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Escritor: Charlie Forst; Revised by Beth Doerr
Publicado: 1/1/2002


Introduction

A composting toilet is any system that converts human waste into compost through the natural breakdown of organic matter. The photo above shows a composting toilet from the late 1800’s. Composting toilets provide a sanitary method to recycle human waste while conserving water and protecting the environment. In addition, they produce a valuable fertilizer. Composting toilets can be divided into batch systems and continuous use systems. The models covered here are batch systems.

Basic Design

Batch composting toilets can be divided into wet models and dry models. In both models waste is covered with a dry material (ash, lime, soil, sawdust, etc) after each use and is composted in a chamber that is plastered or sealed so that it is waterproof. In a dry composting toilet, urine is collected separately from feces.Compared to wet systems, dry composting toilets have less smell, use less dry cover and produce a regular supply of Nitrogen fertilizer. Wet composting toilets are easier to construct and produce a richer final fertilizer.

The diagram below shows a front and side view of a batch composting toilet that was built in Mbandaka, Zaire, in 1988. Essentially the basic toilet design is two chambers built side by side with a floor and a center wall separation. Chamber A is used for one year, then A will be covered and chamber B will be used for one year. At the beginning of the third year the compost from chamber A is removed and used. Chamber A is then put back in use while the contents of chamber B composts.

TN47 whole system with A and B labeled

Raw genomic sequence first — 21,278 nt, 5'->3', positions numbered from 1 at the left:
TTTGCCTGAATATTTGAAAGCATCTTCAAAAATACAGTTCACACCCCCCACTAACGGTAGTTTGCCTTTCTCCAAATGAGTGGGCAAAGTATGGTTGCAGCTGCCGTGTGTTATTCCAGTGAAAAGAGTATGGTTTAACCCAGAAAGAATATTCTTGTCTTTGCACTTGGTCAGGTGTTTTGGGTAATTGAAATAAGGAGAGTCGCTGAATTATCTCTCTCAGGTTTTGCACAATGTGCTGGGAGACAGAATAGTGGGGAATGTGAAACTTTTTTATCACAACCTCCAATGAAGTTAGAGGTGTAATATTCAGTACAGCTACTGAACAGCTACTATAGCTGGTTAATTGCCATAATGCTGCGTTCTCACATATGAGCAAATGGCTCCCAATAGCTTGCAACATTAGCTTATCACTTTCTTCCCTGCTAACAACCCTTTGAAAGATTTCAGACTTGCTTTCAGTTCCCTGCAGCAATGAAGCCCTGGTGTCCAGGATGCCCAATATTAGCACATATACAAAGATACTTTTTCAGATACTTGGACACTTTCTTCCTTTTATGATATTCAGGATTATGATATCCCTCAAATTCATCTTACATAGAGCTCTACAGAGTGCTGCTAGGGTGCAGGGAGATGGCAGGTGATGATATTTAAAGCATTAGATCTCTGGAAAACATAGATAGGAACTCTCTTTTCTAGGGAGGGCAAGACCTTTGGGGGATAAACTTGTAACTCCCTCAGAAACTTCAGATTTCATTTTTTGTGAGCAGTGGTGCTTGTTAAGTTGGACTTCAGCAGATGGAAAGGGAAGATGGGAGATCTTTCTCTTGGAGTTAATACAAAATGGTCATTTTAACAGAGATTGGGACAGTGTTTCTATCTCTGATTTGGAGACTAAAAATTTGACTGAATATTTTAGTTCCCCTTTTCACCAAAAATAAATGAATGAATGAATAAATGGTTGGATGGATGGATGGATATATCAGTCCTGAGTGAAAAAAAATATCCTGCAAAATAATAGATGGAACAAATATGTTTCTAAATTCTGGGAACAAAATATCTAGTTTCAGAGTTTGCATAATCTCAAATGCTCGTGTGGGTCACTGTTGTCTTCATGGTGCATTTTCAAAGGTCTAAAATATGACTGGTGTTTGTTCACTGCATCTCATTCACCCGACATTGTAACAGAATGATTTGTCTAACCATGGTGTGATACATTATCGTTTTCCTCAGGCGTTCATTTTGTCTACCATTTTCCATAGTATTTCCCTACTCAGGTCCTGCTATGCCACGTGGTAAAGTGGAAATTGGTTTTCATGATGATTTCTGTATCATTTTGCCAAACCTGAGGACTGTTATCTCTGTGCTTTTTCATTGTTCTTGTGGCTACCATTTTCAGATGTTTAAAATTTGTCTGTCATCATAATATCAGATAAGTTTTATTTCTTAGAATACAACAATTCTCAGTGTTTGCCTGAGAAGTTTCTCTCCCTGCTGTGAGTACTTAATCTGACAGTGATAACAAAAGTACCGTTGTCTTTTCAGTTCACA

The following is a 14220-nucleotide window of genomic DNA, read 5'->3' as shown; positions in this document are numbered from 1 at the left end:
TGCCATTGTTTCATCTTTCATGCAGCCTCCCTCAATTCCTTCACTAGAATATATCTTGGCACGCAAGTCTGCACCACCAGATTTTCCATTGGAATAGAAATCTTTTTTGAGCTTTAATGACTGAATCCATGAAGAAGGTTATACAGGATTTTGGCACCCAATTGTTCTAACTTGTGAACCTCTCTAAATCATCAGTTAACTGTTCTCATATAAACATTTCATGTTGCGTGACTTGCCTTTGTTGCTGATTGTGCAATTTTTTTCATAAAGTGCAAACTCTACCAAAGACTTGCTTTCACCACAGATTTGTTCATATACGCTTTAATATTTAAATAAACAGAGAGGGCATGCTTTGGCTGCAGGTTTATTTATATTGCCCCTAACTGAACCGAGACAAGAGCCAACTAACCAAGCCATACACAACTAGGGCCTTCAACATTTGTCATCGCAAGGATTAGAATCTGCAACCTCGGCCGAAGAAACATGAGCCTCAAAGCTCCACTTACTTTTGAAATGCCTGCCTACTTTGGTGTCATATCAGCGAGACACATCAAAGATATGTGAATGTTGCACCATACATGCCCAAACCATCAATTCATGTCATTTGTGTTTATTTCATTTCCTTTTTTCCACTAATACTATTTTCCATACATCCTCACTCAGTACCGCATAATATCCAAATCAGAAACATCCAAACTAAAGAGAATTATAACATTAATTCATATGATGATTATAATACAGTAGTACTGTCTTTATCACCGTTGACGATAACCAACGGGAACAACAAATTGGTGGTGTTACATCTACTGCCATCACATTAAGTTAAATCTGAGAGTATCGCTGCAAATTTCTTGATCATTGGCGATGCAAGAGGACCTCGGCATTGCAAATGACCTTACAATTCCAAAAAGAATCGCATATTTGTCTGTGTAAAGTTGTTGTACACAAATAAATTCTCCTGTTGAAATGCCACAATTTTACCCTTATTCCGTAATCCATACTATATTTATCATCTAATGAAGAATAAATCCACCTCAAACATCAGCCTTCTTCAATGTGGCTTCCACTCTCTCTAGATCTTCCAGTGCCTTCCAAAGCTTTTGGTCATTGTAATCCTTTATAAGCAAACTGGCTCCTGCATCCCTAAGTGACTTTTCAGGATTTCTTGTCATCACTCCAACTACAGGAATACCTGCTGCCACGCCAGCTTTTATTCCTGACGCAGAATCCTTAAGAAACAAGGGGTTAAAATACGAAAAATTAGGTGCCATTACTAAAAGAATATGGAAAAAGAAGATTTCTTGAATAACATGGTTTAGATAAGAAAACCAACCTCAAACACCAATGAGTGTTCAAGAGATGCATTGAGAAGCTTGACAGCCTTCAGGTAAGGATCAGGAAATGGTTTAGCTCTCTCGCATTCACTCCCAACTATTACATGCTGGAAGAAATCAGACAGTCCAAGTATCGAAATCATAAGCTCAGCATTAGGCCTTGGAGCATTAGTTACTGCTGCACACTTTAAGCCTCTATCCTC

Double Walled Composting Toilets

Composting toilets can be designed with passive solar ventilation for better air circulation, the elimination of odor, and quicker composting action. This is accomplished by constructing a double wall on one side of the upper structure. The outer skin of the double wall should be transparent plastic material or sheet metal roofing painted black. The sun warms the air between the inner and outer walls and as the warm air rises, it draws the air from the upper part of the toilet through the pit and into the double wall, where it continues to warm and rise. A toilet without a double wall is a typical basic composting toilet.

The top step (shown as “A” below) is a removable slab for compost removal. Be certain that the roof overhang is sufficient to prevent pit back fill.

TN47 overhead

Overhead view

TN47 front with C and B labels

Front View

 

 

 

 

 

 

 

 

TN47 side view double front

Double Front Wall Side View

 

TN47 side view double back

Double Back wall. Side view

 

 

Dry Composting Toilets

TN47 dry composting latrine designDry composting toilets separate liquid waste from solid waste. Liquid waste is mixed with water and used as a source of Nitrogen. After each use solid waste is covered with a small amount of dry material and toilet paper is discarded in a waste bin.

Dry composting toilets use the same basic composting toilet design with 2 sealed chambers and add a urine diverter and collector. The photos below show several models of urine diverters including ones constructed out of concrete and plastic containers.

TN47 separated latrine

 

Additional Resources

http://practicalaction.org/?id=water_and_sanitation
www.lifewater.org/resources/sanitation.html#SAN
www.weblife.org/humanure/index.html
www.ecosanres.org/pdf_files/ToiletsThatMakeCompost.pdf

Cite this article as:

Forst, C. 2002. Composting Toilets . ECHO Technical Note no. 47.